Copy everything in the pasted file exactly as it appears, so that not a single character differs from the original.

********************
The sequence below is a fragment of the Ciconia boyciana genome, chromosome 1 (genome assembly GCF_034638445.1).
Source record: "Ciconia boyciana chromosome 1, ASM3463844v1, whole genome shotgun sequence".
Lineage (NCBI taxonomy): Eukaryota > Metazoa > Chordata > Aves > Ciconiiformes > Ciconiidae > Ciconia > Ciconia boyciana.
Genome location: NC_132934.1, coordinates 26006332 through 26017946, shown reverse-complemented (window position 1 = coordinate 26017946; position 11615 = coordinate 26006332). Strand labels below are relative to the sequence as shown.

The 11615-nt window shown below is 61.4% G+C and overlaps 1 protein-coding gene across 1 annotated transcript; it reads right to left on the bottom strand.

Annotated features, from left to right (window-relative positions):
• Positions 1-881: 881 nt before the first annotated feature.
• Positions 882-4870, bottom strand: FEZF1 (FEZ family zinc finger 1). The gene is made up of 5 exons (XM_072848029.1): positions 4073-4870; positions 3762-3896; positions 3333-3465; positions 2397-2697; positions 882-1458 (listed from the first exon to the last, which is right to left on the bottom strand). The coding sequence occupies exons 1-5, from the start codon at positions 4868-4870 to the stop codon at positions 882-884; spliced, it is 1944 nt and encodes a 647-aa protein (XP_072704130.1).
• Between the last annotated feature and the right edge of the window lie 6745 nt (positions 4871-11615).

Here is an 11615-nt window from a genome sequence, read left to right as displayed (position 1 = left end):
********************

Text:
The sequence below is a fragment of the Ciconia boyciana genome, chromosome 1 (genome assembly GCF_034638445.1).
Source record: "Ciconia boyciana chromosome 1, ASM3463844v1, whole genome shotgun sequence".
Lineage (NCBI taxonomy): Eukaryota > Metazoa > Chordata > Aves > Ciconiiformes > Ciconiidae > Ciconia > Ciconia boyciana.
Genome location: NC_132934.1, coordinates 26006332 through 26017946, shown reverse-complemented (window position 1 = coordinate 26017946; position 11615 = coordinate 26006332). Strand labels below are relative to the sequence as shown.

The 11615-nt window shown below is 61.4% G+C and overlaps 1 protein-coding gene across 1 annotated transcript; it reads right to left on the bottom strand.

Annotated features, from left to right (window-relative positions):
• Positions 1-881: 881 nt before the first annotated feature.
• Positions 882-4870, bottom strand: FEZF1 (FEZ family zinc finger 1). The gene is made up of 5 exons (XM_072848029.1): positions 4073-4870; positions 3762-3896; positions 3333-3465; positions 2397-2697; positions 882-1458 (listed from the first exon to the last, which is right to left on the bottom strand). The coding sequence occupies exons 1-5, from the start codon at positions 4868-4870 to the stop codon at positions 882-884; spliced, it is 1944 nt and encodes a 647-aa protein (XP_072704130.1).
• Between the last annotated feature and the right edge of the window lie 6745 nt (positions 4871-11615).

Here is an 11615-nt window from a genome sequence, read left to right as displayed (position 1 = left end):